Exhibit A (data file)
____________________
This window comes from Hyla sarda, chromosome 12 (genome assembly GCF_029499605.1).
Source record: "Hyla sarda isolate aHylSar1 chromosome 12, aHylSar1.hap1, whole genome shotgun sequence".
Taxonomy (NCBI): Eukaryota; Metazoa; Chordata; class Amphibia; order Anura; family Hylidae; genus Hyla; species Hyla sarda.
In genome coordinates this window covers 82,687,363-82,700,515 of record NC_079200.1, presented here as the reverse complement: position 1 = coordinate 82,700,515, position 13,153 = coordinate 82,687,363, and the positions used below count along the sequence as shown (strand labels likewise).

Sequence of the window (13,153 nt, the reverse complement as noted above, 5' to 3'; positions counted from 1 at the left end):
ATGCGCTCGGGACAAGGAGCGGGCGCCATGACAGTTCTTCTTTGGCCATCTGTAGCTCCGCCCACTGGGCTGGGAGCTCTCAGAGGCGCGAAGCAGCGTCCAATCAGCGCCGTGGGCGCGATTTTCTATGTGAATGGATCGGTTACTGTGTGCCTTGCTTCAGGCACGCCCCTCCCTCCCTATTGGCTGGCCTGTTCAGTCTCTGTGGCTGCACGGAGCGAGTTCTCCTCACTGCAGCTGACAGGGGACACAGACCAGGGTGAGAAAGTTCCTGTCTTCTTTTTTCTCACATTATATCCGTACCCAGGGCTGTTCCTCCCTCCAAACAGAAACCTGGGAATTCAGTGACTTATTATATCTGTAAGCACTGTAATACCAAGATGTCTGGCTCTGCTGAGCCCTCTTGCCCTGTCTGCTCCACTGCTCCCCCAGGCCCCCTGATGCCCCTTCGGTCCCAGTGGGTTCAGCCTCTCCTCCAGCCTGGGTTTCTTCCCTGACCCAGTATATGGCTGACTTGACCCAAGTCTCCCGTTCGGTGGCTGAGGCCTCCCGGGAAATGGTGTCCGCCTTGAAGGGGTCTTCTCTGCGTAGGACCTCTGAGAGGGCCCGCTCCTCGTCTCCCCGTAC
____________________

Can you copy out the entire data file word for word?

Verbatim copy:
This window comes from Hyla sarda, chromosome 12 (genome assembly GCF_029499605.1).
Source record: "Hyla sarda isolate aHylSar1 chromosome 12, aHylSar1.hap1, whole genome shotgun sequence".
Taxonomy (NCBI): Eukaryota; Metazoa; Chordata; class Amphibia; order Anura; family Hylidae; genus Hyla; species Hyla sarda.
In genome coordinates this window covers 82,687,363-82,700,515 of record NC_079200.1, presented here as the reverse complement: position 1 = coordinate 82,700,515, position 13,153 = coordinate 82,687,363, and the positions used below count along the sequence as shown (strand labels likewise).

Sequence of the window (13,153 nt, the reverse complement as noted above, 5' to 3'; positions counted from 1 at the left end):
ATGCGCTCGGGACAAGGAGCGGGCGCCATGACAGTTCTTCTTTGGCCATCTGTAGCTCCGCCCACTGGGCTGGGAGCTCTCAGAGGCGCGAAGCAGCGTCCAATCAGCGCCGTGGGCGCGATTTTCTATGTGAATGGATCGGTTACTGTGTGCCTTGCTTCAGGCACGCCCCTCCCTCCCTATTGGCTGGCCTGTTCAGTCTCTGTGGCTGCACGGAGCGAGTTCTCCTCACTGCAGCTGACAGGGGACACAGACCAGGGTGAGAAAGTTCCTGTCTTCTTTTTTCTCACATTATATCCGTACCCAGGGCTGTTCCTCCCTCCAAACAGAAACCTGGGAATTCAGTGACTTATTATATCTGTAAGCACTGTAATACCAAGATGTCTGGCTCTGCTGAGCCCTCTTGCCCTGTCTGCTCCACTGCTCCCCCAGGCCCCCTGATGCCCCTTCGGTCCCAGTGGGTTCAGCCTCTCCTCCAGCCTGGGTTTCTTCCCTGACCCAGTATATGGCTGACTTGACCCAAGTCTCCCGTTCGGTGGCTGAGGCCTCCCGGGAAATGGTGTCCGCCTTGAAGGGGTCTTCTCTGCGTAGGACCTCTGAGAGGGCCCGCTCCTCGTCTCCCCGTAC